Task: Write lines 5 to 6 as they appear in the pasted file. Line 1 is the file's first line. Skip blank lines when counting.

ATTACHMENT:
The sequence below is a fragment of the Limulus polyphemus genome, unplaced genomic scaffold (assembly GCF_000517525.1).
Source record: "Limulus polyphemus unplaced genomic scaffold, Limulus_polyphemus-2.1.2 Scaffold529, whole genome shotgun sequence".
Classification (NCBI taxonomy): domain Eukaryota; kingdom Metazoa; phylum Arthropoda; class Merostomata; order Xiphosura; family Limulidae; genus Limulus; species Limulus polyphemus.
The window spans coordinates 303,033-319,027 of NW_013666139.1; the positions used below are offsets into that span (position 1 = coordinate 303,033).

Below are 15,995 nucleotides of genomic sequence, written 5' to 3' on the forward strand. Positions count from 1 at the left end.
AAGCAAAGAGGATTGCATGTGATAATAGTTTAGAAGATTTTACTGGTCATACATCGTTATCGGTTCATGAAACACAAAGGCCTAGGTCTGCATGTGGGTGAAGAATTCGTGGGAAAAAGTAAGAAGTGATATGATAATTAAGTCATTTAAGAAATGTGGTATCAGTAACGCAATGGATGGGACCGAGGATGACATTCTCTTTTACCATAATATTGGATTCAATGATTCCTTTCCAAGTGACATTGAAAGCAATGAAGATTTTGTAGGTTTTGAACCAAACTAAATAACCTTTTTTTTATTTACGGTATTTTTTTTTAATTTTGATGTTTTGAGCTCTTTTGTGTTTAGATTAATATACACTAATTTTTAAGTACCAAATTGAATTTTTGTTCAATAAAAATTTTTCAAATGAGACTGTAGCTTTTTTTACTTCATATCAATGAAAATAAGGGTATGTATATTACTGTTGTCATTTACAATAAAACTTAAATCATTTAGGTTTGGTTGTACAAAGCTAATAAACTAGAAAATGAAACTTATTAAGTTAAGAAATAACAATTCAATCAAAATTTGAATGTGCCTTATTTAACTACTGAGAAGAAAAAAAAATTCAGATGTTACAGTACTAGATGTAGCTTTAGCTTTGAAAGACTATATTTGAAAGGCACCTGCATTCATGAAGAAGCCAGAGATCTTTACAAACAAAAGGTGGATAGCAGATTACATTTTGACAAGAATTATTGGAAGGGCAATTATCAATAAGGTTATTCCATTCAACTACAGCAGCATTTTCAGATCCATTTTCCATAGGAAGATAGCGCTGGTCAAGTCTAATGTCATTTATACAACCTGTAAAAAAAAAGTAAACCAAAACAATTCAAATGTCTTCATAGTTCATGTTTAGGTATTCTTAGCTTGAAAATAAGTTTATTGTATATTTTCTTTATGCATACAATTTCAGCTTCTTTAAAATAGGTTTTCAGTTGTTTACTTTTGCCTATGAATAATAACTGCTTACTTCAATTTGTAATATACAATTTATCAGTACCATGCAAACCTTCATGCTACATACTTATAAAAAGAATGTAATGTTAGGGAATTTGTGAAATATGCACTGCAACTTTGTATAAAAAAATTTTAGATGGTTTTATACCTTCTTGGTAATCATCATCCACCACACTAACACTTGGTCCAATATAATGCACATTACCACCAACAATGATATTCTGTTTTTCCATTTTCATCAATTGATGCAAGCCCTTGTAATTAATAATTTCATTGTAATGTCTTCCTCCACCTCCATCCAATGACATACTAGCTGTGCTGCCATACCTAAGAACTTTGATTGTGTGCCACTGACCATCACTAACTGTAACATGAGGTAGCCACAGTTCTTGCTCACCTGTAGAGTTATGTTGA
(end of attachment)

Below are 15,995 nucleotides of genomic sequence, written 5' to 3' on the forward strand. Positions count from 1 at the left end.
AAGCAAAGAGGATTGCATGTGATAATAGTTTAGAAGATTTTACTGGTCATACATCGTTATCGGTTCATGAAACACAAAGGCCTAGGTCTGCATGTGGGTGAAGAATTCGTGGGAAAAAGTAAGAAGTGATATGATAATTAAGTCATTTAAGAAATGTGGTATCAGTAACGCAATGGATGGGACCGAGGATGACATTCTCTTTTACCATAATATTGGATTCAATGATTCCTTTCCAAGTGACATTGAAAGCAATGAAGATTTTGTAGGTTTTGAACCAAACTAAATAACCTTTTTTTTATTTACGGTATTTTTTTTTAATTTTGATGTTTTGAGCTCTTTTGTGTTTAGATTAATATACACTAATTTTTAAGTACCAAATTGAATTTTTGTTCAATAAAAATTTTTCAAATGAGACTGTAGCTTTTTTTACTTCATATCAATGAAAATAAGGGTATGTATATTACTGTTGTCATTTACAATAAAACTTAAATCATTTAGGTTTGGTTGTACAAAGCTAATAAACTAGAAAATGAAACTTATTAAGTTAAGAAATAACAATTCAATCAAAATTTGAATGTGCCTTATTTAACTACTGAGAAGAAAAAAAAATTCAGATGTTACAGTACTAGATGTAGCTTTAGCTTTGAAAGACTATATTTGAAAGGCACCTGCATTCATGAAGAAGCCAGAGATCTTTACAAACAAAAGGTGGATAGCAGATTACATTTTGACAAGAATTATTGGAAGGGCAATTATCAATAAGGTTATTCCATTCAACTACAGCAGCATTTTCAGATCCATTTTCCATAGGAAGATAGCGCTGGTCAAGTCTAATGTCATTTATACAACCTGTAAAAAAAAAGTAAACCAAAACAATTCAAATGTCTTCATAGTTCATGTTTAGGTATTCTTAGCTTGAAAATAAGTTTATTGTATATTTTCTTTATGCATACAATTTCAGCTTCTTTAAAATAGGTTTTCAGTTGTTTACTTTTGCCTATGAATAATAACTGCTTACTTCAATTTGTAATATACAATTTATCAGTACCATGCAAACCTTCATGCTACATACTTATAAAAAGAATGTAATGTTAGGGAATTTGTGAAATATGCACTGCAACTTTGTATAAAAAAATTTTAGATGGTTTTATACCTTCTTGGTAATCATCATCCACCACACTAACACTTGGTCCAATATAATGCACATTACCACCAACAATGATATTCTGTTTTTCCATTTTCATCAATTGATGCAAGCCCTTGTAATTAATAATTTCATTGTAATGTCTTCCTCCACCTCCATCCAATGACATACTAGCTGTGCTGCCATACCTAAGAACTTTGATTGTGTGCCACTGACCATCACTAACTGTAACATGAGGTAGCCACAGTTCTTGCTCACCTGTAGAGTTATGTTGA